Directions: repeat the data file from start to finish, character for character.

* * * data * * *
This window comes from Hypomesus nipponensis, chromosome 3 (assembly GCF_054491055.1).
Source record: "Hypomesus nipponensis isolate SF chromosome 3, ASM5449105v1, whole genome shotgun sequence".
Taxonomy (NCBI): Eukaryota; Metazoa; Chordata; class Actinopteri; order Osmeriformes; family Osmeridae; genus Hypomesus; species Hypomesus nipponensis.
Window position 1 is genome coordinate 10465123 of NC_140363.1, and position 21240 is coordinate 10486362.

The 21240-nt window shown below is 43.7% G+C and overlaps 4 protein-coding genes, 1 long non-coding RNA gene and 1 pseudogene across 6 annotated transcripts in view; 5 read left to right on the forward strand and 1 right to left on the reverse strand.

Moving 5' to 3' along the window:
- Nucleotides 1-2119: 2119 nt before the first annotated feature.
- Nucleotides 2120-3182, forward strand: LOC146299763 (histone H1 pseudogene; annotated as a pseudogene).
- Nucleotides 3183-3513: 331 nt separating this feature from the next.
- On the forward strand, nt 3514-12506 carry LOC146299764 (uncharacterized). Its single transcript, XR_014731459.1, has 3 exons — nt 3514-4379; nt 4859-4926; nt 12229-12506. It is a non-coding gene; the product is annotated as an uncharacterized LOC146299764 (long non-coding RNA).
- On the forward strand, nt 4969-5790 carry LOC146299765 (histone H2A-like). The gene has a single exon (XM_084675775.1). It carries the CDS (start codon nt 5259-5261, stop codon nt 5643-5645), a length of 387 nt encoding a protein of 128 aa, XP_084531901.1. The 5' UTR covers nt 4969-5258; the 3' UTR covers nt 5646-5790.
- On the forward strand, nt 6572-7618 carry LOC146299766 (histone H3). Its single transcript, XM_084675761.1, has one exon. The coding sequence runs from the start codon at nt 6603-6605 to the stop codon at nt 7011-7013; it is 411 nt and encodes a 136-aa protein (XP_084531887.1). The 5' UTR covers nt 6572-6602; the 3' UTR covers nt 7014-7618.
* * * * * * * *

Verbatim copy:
This window comes from Hypomesus nipponensis, chromosome 3 (assembly GCF_054491055.1).
Source record: "Hypomesus nipponensis isolate SF chromosome 3, ASM5449105v1, whole genome shotgun sequence".
Taxonomy (NCBI): Eukaryota; Metazoa; Chordata; class Actinopteri; order Osmeriformes; family Osmeridae; genus Hypomesus; species Hypomesus nipponensis.
Window position 1 is genome coordinate 10465123 of NC_140363.1, and position 21240 is coordinate 10486362.

The 21240-nt window shown below is 43.7% G+C and overlaps 4 protein-coding genes, 1 long non-coding RNA gene and 1 pseudogene across 6 annotated transcripts in view; 5 read left to right on the forward strand and 1 right to left on the reverse strand.

Moving 5' to 3' along the window:
- Nucleotides 1-2119: 2119 nt before the first annotated feature.
- Nucleotides 2120-3182, forward strand: LOC146299763 (histone H1 pseudogene; annotated as a pseudogene).
- Nucleotides 3183-3513: 331 nt separating this feature from the next.
- On the forward strand, nt 3514-12506 carry LOC146299764 (uncharacterized). Its single transcript, XR_014731459.1, has 3 exons — nt 3514-4379; nt 4859-4926; nt 12229-12506. It is a non-coding gene; the product is annotated as an uncharacterized LOC146299764 (long non-coding RNA).
- On the forward strand, nt 4969-5790 carry LOC146299765 (histone H2A-like). The gene has a single exon (XM_084675775.1). It carries the CDS (start codon nt 5259-5261, stop codon nt 5643-5645), a length of 387 nt encoding a protein of 128 aa, XP_084531901.1. The 5' UTR covers nt 4969-5258; the 3' UTR covers nt 5646-5790.
- On the forward strand, nt 6572-7618 carry LOC146299766 (histone H3). Its single transcript, XM_084675761.1, has one exon. The coding sequence runs from the start codon at nt 6603-6605 to the stop codon at nt 7011-7013; it is 411 nt and encodes a 136-aa protein (XP_084531887.1). The 5' UTR covers nt 6572-6602; the 3' UTR covers nt 7014-7618.